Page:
Edwards said the rates of death and stroke among the two groups of patients were similar. However the rate of "vascular events" was lower in patients who had the Sapien XT valve. The results came from an ongoing clinical trial, and Edwards plans to submit them to the Food and Drug Administration as it seeks marketing approval for Sapien XT. The device is approved in Europe and other markets, but hasn't been cleared in the U.S.
Jefferies & Co. analyst Raj Denhoy said the results were "very encouraging" for the new, smaller valve.
Sapien is designed to replace diseased heart valves. It is designed to be guided to the heart through an artery in the leg. The diseased valves are normally are removed through open heart surgery, which is a more complicated procedure. The FDA approved Sapien in November 2011 for patients who couldn't have open heart surgery. In October, the agency expanded that approval to cover patients for whom surgery was considered high-risk.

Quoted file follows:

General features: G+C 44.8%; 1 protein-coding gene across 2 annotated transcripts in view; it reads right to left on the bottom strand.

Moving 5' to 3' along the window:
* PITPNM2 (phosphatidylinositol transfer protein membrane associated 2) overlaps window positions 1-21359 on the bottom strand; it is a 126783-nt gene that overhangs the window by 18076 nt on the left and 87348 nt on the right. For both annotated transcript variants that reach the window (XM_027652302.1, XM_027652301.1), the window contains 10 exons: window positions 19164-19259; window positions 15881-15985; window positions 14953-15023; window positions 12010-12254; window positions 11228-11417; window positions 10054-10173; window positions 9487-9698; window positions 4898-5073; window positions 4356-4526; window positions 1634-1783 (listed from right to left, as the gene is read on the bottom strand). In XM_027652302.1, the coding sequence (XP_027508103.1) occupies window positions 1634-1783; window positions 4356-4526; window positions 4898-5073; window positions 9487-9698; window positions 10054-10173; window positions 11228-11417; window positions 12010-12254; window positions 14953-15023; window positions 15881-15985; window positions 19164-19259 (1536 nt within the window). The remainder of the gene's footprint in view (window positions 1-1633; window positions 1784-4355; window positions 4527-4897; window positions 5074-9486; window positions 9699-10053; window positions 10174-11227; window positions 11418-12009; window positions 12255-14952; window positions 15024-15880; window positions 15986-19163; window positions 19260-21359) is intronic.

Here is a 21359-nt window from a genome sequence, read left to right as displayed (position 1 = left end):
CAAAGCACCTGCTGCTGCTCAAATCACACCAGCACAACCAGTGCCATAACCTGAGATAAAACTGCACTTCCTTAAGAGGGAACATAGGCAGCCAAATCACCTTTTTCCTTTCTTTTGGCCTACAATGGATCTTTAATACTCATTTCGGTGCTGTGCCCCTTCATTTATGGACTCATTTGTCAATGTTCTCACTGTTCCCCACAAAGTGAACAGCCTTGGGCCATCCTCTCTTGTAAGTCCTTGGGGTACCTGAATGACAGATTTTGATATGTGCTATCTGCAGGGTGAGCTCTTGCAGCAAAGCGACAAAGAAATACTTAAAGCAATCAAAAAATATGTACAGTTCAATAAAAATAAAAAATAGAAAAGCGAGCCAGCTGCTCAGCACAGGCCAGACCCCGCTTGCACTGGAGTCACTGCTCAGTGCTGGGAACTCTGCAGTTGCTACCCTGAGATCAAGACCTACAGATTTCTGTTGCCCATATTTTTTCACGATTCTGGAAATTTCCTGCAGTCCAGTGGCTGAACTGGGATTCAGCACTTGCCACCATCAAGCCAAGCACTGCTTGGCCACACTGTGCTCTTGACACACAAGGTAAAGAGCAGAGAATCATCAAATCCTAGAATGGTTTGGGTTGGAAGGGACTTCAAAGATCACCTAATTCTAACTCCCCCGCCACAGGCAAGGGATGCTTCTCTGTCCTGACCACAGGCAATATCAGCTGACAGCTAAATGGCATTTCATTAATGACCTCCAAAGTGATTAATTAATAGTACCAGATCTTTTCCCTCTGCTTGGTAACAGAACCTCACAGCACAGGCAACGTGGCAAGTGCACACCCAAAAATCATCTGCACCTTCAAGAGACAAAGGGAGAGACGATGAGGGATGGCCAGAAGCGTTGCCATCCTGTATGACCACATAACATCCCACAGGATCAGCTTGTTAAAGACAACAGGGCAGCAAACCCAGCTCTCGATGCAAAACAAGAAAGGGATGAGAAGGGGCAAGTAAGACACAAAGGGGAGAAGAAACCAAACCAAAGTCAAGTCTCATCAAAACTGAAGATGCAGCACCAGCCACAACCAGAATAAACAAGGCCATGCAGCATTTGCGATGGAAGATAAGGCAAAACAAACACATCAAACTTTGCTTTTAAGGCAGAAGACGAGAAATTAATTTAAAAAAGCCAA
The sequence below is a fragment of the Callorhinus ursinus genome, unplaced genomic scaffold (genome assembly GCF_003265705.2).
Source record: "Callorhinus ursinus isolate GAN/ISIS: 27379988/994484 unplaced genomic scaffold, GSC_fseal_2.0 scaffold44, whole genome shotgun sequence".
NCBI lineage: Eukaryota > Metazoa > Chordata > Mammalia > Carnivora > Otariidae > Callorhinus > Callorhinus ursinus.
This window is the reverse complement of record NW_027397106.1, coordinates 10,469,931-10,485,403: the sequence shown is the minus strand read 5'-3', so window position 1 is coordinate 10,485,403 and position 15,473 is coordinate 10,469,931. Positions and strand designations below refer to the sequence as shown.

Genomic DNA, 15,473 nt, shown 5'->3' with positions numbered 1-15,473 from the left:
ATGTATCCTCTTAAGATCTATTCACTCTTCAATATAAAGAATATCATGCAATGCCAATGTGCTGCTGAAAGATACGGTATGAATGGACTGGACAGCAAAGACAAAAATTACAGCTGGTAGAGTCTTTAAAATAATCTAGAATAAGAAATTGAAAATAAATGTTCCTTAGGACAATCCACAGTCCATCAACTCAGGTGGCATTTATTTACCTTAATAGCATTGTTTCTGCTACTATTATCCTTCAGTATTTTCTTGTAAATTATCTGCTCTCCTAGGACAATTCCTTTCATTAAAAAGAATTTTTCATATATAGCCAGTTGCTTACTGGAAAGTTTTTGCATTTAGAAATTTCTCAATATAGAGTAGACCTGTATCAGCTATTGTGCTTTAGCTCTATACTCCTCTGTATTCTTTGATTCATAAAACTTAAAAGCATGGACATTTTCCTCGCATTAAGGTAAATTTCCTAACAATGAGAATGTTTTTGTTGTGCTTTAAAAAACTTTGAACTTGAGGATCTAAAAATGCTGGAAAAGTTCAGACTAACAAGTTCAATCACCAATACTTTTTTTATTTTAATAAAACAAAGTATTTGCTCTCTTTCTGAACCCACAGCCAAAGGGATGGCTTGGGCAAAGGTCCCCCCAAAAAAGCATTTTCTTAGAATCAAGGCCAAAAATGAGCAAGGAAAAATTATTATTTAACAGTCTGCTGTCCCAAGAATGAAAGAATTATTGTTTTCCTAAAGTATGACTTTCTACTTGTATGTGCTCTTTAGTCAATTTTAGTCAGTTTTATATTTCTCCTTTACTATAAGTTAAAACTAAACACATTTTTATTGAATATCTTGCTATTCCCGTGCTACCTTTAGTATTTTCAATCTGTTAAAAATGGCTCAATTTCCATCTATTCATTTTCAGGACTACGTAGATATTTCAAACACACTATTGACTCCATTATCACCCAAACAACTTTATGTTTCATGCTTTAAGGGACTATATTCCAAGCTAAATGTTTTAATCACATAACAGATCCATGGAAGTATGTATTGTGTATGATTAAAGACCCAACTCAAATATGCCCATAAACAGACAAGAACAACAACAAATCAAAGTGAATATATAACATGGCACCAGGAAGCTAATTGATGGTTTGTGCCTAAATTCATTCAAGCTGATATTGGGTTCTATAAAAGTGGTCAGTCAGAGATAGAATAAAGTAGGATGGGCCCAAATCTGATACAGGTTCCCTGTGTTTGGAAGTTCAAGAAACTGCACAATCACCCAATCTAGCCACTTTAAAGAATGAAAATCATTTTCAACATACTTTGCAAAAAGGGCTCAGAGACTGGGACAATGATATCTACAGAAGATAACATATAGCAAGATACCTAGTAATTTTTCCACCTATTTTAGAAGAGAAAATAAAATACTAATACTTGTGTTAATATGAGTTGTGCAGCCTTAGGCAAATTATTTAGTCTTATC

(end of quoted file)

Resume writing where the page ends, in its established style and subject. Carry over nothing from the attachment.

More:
Sapien XT is a smaller
Edwards reported data from a separate clinical trial Monday, saying the original Sapien valve worked as well as open heart surgery after three years. The company said the death rate among Sapien patients and open heart surgery patients was statistically equivalent. Symptom improvement and heart valve performance were also similar, as was the rate of stroke.
Shares of Edwards lost $2.13, or 2.4 percent, to $88.17 in afternoon trading. They have gained about 28 percent in the past year.